My next Story Friday experience was on a Sunday (!) afternoon at Cleveland Pools, a semi-derelict Georgian lido (yes, you read that right) which was intriguing enough in itself. As an audience we were divided into small groups (making a virtue of health & safety necessity) and led in turn to each of the original changing cubicles where a reader met us with a story. The writing remit was to reflect the location and as we listened we were treated to a history of the venue through characters from a pick-pocket at the original lido to a girl seeking shelter from the WW2 blitz. Most writers had chosen first person narratives and read ‘in character’ so this was an orchestrated performance rather than a set of readings. For any writer who doesn’t want to ‘perform,’ Story Fridays also gives the option of having work read by a professional actor.
Dance performance by the pool

But how are we as writers going to grasp the performance nettle? Excerpts of novels do not make for great performance IMO because they will never tell the whole story, but if we do need to tackle book launch reading we can at least hone our presentation and delivery and I’m grateful that on my late lamented MA course Lucy English, novelist and performance poet, gave us some great tips on reading aloud. (No 1 rule: Speak as slowly as you possibly can!) 

Orna Ross at the new Hawkesbury Upton Litfest
But at other recent events it has struck me that fiction for performance has its own demands in terms of form and content as well as in the strength of the presentation. In April at Hawkesbury Upton, Orna Ross, Shirley Wright and John Holland demonstrated the strengths for an audience (in the right hands) of poetry and flash fiction, and I remember how well Pauline Masurel’s short stories came across last year in Winterbourne Library.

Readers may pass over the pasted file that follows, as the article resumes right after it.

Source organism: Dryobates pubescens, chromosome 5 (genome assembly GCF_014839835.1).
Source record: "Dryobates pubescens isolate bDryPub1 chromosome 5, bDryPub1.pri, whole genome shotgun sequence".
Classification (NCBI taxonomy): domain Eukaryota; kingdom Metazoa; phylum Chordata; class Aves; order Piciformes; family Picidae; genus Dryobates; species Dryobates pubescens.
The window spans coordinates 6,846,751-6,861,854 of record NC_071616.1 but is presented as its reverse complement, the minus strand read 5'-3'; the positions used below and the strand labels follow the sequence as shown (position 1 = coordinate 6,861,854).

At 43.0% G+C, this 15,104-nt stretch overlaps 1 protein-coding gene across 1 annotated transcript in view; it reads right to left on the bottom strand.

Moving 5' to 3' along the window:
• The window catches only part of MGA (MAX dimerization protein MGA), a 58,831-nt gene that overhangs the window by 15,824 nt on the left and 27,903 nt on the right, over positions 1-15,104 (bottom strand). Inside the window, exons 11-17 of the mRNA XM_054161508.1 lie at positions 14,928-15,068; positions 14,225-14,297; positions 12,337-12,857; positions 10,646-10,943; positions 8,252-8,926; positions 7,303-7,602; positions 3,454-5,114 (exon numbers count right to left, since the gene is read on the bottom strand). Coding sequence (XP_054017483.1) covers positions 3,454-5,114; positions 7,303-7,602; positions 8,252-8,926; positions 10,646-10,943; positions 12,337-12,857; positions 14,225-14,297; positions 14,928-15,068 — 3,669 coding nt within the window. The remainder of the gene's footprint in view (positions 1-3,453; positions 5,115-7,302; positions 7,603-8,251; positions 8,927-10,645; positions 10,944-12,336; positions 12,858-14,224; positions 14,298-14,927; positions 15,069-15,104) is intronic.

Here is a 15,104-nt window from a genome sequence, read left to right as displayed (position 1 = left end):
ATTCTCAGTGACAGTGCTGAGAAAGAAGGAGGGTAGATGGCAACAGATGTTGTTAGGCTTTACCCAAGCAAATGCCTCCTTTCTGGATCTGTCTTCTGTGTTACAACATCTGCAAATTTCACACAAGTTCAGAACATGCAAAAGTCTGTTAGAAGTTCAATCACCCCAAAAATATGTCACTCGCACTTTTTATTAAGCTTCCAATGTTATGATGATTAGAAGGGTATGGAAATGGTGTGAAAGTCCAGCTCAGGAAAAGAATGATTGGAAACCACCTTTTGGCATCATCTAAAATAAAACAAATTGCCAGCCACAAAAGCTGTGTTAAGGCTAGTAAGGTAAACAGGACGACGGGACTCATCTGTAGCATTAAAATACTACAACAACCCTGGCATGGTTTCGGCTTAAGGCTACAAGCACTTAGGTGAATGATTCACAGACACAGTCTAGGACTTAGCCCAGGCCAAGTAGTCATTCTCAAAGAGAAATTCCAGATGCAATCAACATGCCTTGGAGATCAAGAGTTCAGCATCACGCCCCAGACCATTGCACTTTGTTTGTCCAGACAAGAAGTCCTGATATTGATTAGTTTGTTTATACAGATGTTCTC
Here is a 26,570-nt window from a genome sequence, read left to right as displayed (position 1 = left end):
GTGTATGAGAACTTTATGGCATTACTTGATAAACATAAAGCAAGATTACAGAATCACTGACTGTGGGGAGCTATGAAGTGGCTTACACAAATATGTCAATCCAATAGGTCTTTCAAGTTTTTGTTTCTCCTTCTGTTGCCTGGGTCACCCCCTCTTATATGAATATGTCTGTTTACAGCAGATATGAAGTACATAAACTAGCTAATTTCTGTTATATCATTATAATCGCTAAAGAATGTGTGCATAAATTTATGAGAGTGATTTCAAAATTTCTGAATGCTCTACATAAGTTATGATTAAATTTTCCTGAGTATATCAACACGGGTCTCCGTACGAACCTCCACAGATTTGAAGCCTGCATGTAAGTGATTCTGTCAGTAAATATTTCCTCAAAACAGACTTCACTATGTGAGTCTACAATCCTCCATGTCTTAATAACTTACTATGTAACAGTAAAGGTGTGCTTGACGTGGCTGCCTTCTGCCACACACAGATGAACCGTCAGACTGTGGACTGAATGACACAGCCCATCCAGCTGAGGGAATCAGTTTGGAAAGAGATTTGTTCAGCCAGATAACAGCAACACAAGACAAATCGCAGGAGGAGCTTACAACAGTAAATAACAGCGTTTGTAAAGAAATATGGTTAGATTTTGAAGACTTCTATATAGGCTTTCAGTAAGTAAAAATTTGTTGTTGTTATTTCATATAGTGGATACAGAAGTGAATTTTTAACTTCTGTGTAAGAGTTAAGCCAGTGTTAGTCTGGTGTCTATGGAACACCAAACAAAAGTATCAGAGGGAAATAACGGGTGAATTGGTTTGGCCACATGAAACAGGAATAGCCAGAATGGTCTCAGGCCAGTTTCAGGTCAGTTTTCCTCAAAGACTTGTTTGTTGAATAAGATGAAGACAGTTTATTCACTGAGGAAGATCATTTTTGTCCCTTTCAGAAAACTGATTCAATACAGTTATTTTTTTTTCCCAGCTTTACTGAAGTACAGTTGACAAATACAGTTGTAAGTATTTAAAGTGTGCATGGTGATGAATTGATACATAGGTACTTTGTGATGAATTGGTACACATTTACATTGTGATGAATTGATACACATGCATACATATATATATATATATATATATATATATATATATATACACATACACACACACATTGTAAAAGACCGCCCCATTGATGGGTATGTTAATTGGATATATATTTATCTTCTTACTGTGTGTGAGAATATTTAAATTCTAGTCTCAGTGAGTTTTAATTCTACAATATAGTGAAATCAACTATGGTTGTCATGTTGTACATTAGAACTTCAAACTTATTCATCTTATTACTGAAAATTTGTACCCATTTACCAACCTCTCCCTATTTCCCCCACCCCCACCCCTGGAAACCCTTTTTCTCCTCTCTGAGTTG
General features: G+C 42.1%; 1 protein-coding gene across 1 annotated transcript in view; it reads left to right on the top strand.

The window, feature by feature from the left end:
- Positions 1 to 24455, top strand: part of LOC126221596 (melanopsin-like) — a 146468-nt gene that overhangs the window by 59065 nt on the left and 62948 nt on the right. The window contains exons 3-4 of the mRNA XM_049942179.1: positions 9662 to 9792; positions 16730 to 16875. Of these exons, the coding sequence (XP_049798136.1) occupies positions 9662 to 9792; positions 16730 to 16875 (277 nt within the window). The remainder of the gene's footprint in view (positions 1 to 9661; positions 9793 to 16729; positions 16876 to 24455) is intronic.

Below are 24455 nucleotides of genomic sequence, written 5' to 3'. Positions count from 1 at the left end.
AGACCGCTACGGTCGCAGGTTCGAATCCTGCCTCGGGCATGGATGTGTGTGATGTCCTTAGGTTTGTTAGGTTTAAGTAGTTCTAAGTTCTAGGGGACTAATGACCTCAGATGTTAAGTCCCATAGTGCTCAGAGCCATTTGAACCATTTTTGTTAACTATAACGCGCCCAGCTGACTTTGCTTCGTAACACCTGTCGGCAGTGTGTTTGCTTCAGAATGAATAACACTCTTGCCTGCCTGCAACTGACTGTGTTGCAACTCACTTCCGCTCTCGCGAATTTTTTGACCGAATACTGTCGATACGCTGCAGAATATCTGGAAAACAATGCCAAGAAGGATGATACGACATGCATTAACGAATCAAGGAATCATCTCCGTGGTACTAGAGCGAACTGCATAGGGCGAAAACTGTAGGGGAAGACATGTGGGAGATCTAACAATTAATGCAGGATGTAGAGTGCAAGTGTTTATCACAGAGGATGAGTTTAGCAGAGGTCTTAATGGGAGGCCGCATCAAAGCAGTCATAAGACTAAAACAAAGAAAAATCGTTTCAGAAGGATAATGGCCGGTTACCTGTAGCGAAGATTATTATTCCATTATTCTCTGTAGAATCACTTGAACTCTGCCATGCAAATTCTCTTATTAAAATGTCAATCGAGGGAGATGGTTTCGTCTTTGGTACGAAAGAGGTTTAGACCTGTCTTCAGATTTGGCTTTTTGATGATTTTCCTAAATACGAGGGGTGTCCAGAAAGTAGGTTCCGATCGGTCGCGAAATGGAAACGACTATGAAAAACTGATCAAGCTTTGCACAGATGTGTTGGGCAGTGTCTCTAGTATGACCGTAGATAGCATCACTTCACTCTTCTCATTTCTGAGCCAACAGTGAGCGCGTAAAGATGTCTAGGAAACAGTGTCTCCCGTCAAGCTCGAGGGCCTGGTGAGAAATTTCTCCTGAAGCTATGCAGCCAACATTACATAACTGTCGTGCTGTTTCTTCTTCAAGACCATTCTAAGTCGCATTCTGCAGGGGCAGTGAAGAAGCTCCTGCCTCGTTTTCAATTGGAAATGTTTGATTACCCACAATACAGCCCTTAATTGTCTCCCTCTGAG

Does the spoken word need to pack a different kind of punch to the written word? I was fascinated to see A Word in Your Ear offering a workshop  – sadly I couldn’t make it - in writing short stories for performance. But around here there are a growing number of ‘live fiction’ events (Word of Mouth at Bristol Thunderbolt, the Bristol group Heads and Tales, Philip Douch in and around Cheltenham and a new Sunday night initiative in Stroud) and since I seem to be ‘between novels’ I’m planning to be in the audience of more of them. I actually prefer to hear rather than read short fiction and so it will be a pleasure to sit back and let these people entertain me -  and then to work out how to make my next bid for stardom.